distutils (and indeed, Lib/distutils/util.py in get_platform() has been
changed, by me, to use this string), but the Python 'banner', for example,
reports AMD64. Platform.py doesn't report much at all in this area, at
least when pywin32 isn't installed, but it arguably should.
Both Martin and I prefer AMD64 as the string, for various reasons.
Firstly, it is less ugly than 'x86_64', and doesn't include an '_'/'-'
which might tend to confuse parsing by humans or computers. Martin also
made the point that AMD invented the architecture and AMD64 is their
preferred name, so we should respect that.
So, at the risk of painting a bike-shed, I'd like to propose that we adopt
'AMD64' in distutils (needs a change), platform.py (needs a change to use
sys.getwindowsversion() in preference to pywin32, if possible, anyway),
and the Python banner (which already uses AMD64).
Any objections? Any strong feelings that using 'AMD' will confuse people
with Intel processors? Strong feelings about the parsability of the name
(PJE? <wink>)? Strong feelings about the color <wink>?
This flag is exposed to python code as sys.flags.py3k_warning
So the hack added to some of the test code that I saw go by on
python-checkins isn't needed :)
Nick Coghlan | ncoghlan(a)gmail.com | Brisbane, Australia
Great idea! Sounds like a PEP (informational, probably) would be good idea.
On Tue, Mar 18, 2008 at 4:59 PM, Bill Janssen <janssen(a)parc.com> wrote:
> I don't think this is bike-shedding.
> The debate about "AMD64" vs. "amd64" vs. "x86_64" reminded me that
> I've been bit more and more frequently by bits of platform-specific
> knowledge scattered around the standard library. The latest is the
> code in distutils.unixccompiler that tries to figure out what flags to
> send to the linker in order to add a dynamic library path lookup to a
> shared library.
> There are lots of different ways of figuring out which platform is
> being used, and they're all over the place. The code in
> distutils.unixccompiler uses "sys.platform[:6]", and looks for
> "darwin"; the code in urllib.py uses "os.name", and expects it to be
> "mac", but later looks for "sys.platform == 'darwin'; posixfile
> believes that platforms come with version numbers ("linux2", "aix4");
> pydoc and tarfile have tests for "sys.platform == 'mac'". tempfile
> looks at os.sys.platform *and* os.name.
> Could well be that all of these are correct (I believe that "mac", for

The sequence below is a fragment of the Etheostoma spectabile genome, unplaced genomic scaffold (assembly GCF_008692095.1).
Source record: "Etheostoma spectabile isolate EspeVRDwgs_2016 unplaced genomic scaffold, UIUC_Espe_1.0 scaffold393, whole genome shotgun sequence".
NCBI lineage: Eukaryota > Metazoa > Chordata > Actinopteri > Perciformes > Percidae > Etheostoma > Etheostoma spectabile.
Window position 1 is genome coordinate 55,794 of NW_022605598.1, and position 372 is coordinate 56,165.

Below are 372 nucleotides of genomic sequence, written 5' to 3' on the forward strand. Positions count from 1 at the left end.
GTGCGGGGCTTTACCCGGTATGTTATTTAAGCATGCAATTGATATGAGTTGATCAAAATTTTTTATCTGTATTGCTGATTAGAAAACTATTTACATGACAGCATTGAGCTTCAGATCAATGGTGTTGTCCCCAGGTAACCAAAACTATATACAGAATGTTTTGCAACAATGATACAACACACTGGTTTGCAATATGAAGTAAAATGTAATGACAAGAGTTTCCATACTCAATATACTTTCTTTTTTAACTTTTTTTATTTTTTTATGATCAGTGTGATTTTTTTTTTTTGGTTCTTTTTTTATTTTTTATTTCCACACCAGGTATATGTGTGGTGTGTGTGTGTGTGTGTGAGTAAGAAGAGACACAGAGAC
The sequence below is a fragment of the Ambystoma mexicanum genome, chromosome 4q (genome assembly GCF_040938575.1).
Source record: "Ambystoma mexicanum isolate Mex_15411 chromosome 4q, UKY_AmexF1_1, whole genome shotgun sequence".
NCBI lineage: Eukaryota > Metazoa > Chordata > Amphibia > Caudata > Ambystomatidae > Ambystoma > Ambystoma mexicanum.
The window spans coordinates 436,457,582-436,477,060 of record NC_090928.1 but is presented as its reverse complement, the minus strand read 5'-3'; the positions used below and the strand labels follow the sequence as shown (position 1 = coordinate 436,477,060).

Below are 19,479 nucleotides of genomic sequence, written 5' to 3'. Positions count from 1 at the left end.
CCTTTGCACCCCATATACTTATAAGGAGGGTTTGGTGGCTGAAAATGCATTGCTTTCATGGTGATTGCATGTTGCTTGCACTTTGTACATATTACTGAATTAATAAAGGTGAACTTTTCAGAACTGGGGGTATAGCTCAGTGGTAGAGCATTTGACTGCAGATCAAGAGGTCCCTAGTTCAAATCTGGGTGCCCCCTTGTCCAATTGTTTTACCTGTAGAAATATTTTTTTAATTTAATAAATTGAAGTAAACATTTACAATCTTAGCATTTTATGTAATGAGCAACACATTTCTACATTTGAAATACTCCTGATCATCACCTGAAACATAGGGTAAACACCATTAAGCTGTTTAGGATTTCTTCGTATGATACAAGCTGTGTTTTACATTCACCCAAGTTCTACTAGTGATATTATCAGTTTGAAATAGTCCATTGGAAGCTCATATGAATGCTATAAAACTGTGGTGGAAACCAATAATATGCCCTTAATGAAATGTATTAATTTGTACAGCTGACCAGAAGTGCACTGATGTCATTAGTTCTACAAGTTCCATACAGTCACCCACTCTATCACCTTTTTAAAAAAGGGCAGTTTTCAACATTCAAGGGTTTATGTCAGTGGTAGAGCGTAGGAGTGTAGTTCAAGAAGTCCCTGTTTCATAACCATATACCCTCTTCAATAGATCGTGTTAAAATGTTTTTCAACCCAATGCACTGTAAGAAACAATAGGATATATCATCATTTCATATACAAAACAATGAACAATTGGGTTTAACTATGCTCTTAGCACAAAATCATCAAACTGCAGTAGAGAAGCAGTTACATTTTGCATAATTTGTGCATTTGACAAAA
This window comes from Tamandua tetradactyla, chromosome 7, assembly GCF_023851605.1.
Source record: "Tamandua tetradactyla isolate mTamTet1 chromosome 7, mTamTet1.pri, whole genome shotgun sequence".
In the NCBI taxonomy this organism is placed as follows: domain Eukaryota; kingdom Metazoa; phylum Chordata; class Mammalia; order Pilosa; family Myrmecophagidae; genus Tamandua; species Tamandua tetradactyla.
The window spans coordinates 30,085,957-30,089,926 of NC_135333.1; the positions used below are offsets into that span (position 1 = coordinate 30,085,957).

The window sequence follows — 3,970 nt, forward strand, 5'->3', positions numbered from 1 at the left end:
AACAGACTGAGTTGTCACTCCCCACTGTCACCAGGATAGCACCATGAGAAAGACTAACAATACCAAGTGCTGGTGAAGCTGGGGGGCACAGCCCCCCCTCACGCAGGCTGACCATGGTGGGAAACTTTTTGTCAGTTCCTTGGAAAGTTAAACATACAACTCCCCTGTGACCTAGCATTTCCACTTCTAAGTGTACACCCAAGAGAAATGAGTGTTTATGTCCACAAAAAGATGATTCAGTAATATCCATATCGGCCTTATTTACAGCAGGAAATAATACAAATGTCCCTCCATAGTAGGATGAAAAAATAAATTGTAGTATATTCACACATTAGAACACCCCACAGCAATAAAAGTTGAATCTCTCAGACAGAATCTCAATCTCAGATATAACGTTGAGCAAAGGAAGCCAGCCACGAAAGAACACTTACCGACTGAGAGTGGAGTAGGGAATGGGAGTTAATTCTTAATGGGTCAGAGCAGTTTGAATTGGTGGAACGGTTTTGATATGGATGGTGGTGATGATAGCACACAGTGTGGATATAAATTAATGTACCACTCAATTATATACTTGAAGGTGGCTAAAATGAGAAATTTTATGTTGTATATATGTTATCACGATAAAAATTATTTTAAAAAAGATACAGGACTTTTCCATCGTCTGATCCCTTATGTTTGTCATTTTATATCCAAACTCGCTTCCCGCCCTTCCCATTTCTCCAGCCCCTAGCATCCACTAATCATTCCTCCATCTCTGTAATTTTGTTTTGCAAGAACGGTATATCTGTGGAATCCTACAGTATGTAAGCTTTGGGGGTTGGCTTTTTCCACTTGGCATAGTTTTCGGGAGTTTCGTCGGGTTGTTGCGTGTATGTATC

> instance, refers to the generations of the Mac OS before OS X). But
> it means that when someone tries to update "Python" to a new major
> version release for, say, OS X, it's really easy to miss things. And
> the fact that the platform version is sometimes included and sometimes
> not is also problematic; darwin9 is different from darwin8 in some
> important aspects.
> It would be nice to
> (a) come up with a list of standard platform symbols,
> (b) put those symbols somewhere in the documentation,
> (c) have one way of discovering them, via sys or os or platform or
> whichever module,
> (d) add a standard way of discovering the platform version, and
> (e) stamp out all the other ways that have crept in over the years.
> Python-Dev mailing list
> Unsubscribe: http://mail.python.org/mailman/options/python-dev/guido%40python.org
--Guido van Rossum (home page: http://www.python.org/~guido/)
I just wanted to throw in a quick note that this package:
which was just uploaded by Daniel Krech, is a lot closer in spirit to
what I was trying to accomplish with PEP 365 than Guido's bootstrap
proposal. Perhaps there's room for both in the stdlib? (And note
that even though the examples use eggs, it does not do anything
egg-specific; any zipfile importable by Python works with autoinstall.)
There are a number of changes I would suggest making to autoinstall,
like making it possible to access information about files in the
cache, supporting non-toplevel modules, programmatic and
environment-level control of the cache directory, that sort of
thing. Heck, it'd be nice (although not essential) for it to support
finding the right URL from PyPI.
I also suspect that users might want to have some way to disable it
or restrict it to certain hosts, etc., perhaps through a
configuration file. It should probably also default the cache to a
temporary directory, in the absence of other input.
(Experience with pkg_resources' caching approach suggests that using
the current directory or a home-directory-based location by default
was a bad idea, at least without a fallback to a tempdir on write failure.)
At the moment, fix_print.py does the Right Thing when it finds ``from
__future__ import print_function``... But the 2to3 parser gets upset
when print() is passed kwargs:
$ cat x.py
from __future__ import print_function
print("Hello, world!", end=' ')
$ 2to3 x.py
RefactoringTool: Can't parse x.py: ParseError: bad input: type=22,
value='=', context=('', (2, 26))
What would be the best way to start fixing this?
#2412 is the related bug.